Blue Is the Colourby The Beautiful South
"Don't marry her... f**k me." Light, dreamy pop that includes lines like this may knock the listener over. An added feature is the various ways vocal duties are shared by Jacqueline Abbot, Dave Hemingway, and Paul Heaton. Finely produced, it should be noted that the knob-twiddler here was Jon Kelly (Bob Dylan, Paul McCartney, Tori Amos, Kate Bush). Beautiful South reminds one of the blunt simplicity of some of the Ann Magnuson-sung Bongwater, but much more accessible. Dulcet harmonies with casual bar talk rewritten as poetry. "Have fun/And if you can't have fun/Have someone else's fun." The songs here transform spite and hurt into tuneful gems. "The whole place is pickled/The people are pickles for sure/And no one knows if they've done more here/Than they would do in a jar." Yes, yes, yes. Next time your significant other does you significant pain, just put Blue Is the Colour on for a few spins. It will be more healing than a public drunk and save you any day-after embarrassment.
- Release Date:
- Universal I.S.
Performance CreditsBeautiful South Primary Artist
Damon Butcher Keyboards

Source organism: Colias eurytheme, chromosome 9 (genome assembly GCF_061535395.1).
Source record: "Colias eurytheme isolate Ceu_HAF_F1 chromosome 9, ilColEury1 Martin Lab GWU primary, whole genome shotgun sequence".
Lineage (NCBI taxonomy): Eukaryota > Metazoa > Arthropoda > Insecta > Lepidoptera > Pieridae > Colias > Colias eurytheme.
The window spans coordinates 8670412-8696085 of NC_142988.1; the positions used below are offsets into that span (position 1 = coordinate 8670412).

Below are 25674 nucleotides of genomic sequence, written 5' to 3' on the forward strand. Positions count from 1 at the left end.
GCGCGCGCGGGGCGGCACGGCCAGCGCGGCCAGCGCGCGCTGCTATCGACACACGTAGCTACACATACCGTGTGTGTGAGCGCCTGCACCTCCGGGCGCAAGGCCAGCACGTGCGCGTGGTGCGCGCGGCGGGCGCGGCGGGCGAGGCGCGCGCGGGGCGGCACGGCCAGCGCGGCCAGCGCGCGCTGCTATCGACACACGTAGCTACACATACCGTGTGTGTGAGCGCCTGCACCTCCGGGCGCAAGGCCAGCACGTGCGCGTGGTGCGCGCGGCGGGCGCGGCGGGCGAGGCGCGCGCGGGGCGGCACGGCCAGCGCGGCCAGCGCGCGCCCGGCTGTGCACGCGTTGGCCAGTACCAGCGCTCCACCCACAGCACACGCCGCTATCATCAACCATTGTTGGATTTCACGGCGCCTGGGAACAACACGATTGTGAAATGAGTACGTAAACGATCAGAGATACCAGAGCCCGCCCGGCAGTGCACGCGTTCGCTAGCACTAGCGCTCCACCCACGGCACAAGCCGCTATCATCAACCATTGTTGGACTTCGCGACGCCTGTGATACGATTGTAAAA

Martin Ditcham Percussion
Andy Duncan Percussion
Paul Heaton Vocals
Dave Hemmingway Vocals
David Rotheray Guitar
David Stead Drums
Sean Welch Bass
Jacqui Abbott Vocals
Technical CreditsJohn Brough Producer,Engineer
Damon Butcher Programming,String Arrangements
Andy Duncan Programming
Jon Kelly Producer
Arthur Murphy Paintings,Cover Painting
Jon Brough Producer
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The Beautiful South has always been a band that could turn out some wonderful songs. Sometimes, though, the albums have been marred by mediocre tunes mixed in with the gems. This may be the band's best album, simply because the good outweighs the bad so drastically here. The first half of the album -- especially 'Don't Marry Her,' 'Blackbird,' and 'Have Fun' -- is especially strong, and only in the album's final minutes does it seem to drag. The themes of domestic stagnation and drunken decay are not new for the band; these songs are simply among the best treatment that the band has given to these well-worn themes over the years.
Well, what more can you say, to me as an Englishman the words used in anything written by such a wonderful group are perfect. The songwritting is unmeasuarable compared to most things I have ever heard, undoubtedly Mr. Heaton and his gangs best album. This takes pride of place along with Queen's ''A Night At The Opera,'' dIRE sTRAIRS ''Brothers In Arms,'' and Squeeze's ''Singles 45 And Under.''